I’m still working my way through The Last of Us Part I. My progress is glacial for one specific reason: Photo Mode. Turning every corner or glimpsing a character’s reaction to any given situation has me pause the action and pour long minutes into framing shots. My personal preference is character close-ups shot in Portrait Mode. As such, at home, you’ll see me in front of the TV with my head tilted to the side or stationed in front of a rotatable monitor. With the game being highlighted in PS Blog’s current Share of the Week, it felt right to not only highlight some of the great Photo Mode options in the game but share examples to help generate ideas and approaches you could fold into your own shots.
Photo Mode is fun to experiment with, and there’s a range of tools to tinker with.
In the game’s Options menu, you’ll find an option to activate a Photo Mode shortcut, letting you press L3 and R3 together to freeze the scene. It’s quicker than having your thumb stray to the Options button and potentially miss a great composition.
A new addition: located in the first tab of the Photo Mode menu, each button press will move the on-screen action forward a single frame. It’s useful if you’ve caught a person mid-blink in a group portrait or to nudge a character’s pose to be that bit more dynamic during an action shot.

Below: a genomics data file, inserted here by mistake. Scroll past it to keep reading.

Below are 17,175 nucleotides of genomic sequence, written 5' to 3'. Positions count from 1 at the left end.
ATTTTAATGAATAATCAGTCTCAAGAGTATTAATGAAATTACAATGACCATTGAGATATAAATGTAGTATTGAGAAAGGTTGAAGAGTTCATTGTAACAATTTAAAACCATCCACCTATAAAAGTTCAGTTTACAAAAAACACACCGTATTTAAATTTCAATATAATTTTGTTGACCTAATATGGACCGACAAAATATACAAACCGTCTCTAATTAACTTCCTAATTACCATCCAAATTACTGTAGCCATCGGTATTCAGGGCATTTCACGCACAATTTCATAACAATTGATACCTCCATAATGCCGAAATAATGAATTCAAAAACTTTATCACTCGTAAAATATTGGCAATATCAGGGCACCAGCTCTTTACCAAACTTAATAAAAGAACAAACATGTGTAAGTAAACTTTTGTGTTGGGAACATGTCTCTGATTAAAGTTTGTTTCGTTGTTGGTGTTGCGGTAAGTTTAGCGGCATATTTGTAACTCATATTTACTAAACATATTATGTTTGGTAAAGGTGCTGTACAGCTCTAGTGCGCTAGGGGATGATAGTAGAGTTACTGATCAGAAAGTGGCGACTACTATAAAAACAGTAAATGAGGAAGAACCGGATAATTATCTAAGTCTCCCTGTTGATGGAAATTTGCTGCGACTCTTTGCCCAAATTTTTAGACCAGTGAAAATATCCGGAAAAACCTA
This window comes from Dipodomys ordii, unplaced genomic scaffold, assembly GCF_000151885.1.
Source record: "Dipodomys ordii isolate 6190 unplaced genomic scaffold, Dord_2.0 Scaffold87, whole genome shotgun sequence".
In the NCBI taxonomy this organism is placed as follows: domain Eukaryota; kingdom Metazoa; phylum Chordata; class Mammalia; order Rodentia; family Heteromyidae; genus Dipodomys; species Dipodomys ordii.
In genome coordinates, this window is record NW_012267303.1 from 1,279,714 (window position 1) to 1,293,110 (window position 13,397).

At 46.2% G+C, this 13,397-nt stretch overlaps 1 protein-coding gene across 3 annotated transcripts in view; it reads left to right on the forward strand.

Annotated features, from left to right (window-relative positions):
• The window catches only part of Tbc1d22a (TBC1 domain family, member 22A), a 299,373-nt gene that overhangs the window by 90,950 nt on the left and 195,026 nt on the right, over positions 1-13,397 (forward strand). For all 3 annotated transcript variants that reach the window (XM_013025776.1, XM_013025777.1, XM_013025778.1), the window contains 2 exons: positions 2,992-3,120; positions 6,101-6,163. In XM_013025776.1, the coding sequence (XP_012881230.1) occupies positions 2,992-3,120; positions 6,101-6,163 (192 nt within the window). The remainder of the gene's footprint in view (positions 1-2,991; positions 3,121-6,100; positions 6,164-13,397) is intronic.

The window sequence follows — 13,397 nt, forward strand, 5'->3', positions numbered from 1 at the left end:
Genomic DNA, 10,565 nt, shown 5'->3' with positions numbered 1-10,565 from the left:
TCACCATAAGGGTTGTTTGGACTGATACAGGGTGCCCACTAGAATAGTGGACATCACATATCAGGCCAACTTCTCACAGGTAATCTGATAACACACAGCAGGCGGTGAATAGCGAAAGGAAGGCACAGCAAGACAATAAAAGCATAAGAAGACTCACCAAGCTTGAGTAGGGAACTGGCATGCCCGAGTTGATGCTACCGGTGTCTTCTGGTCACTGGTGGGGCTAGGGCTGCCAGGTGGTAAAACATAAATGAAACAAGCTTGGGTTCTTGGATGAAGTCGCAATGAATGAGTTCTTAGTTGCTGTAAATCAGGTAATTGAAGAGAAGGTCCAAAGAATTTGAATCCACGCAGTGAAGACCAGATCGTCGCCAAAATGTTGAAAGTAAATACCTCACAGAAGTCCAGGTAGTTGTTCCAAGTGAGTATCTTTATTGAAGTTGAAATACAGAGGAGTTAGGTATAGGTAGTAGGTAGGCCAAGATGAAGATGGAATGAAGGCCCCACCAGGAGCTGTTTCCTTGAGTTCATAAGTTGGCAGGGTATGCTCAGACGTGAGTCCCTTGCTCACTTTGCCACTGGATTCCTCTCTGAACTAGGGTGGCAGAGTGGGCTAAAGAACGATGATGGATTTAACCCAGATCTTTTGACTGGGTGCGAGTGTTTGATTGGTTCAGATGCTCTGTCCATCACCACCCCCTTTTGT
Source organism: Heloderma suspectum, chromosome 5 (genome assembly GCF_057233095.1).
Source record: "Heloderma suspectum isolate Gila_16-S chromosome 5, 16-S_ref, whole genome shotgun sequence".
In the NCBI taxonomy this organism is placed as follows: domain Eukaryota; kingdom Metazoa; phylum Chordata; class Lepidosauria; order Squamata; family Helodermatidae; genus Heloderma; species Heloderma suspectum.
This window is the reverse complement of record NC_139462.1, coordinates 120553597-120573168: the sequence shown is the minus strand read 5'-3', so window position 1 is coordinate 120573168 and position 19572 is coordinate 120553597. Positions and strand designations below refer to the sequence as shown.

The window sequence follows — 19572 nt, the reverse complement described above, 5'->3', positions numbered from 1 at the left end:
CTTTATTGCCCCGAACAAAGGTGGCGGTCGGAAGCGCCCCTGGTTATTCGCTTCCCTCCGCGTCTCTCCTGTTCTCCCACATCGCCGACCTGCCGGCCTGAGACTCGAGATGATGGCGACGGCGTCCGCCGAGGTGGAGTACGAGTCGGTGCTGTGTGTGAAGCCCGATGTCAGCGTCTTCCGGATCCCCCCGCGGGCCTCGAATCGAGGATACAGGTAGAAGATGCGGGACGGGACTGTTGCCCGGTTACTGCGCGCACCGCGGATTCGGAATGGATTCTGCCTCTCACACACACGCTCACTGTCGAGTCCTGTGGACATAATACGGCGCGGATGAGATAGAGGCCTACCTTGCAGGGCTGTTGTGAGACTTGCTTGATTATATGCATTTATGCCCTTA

Here, Ellie’s eyes are shut.
A few taps of Frame Forward corrects the issue.
Also, a new inclusion is the multiple lighting options. Head over to the far-right tab on the Photo Mode menu. You’ve the option of spawning up to three dynamic light sources. All are locked to orbit your playable character, but each can be manipulated independently. Change their position with the left stick, use the menu to alter their distance from the character, change the strength and size of the beam, alter the beam’s color, and more.
They’re a versatile tool. Use them to subtly add detail to a specific moment, use one to balance out the natural light of an exterior shot by illuminating your character’s front, or mask a trio as ambient light in dark environments to keep your characters out of shadow. Alternatively, dictate mood through creative use of light position and color use.
One tip specific to those shooting close-ups: keep your Field of View wide (Camera tab, far left) while setting up lights. This allows you to see exactly where your chosen virtual light rigs are on screen, making them easier to position.
With the sun behind him, we lose a lot of detail on Joel’s front. I put a single light set to a soft glow just out of shot, pointing upwards towards him. Now he pops against the darker background.
I put a single white light with a narrow beam at a 45-degree angle at Joel’s right, softening its str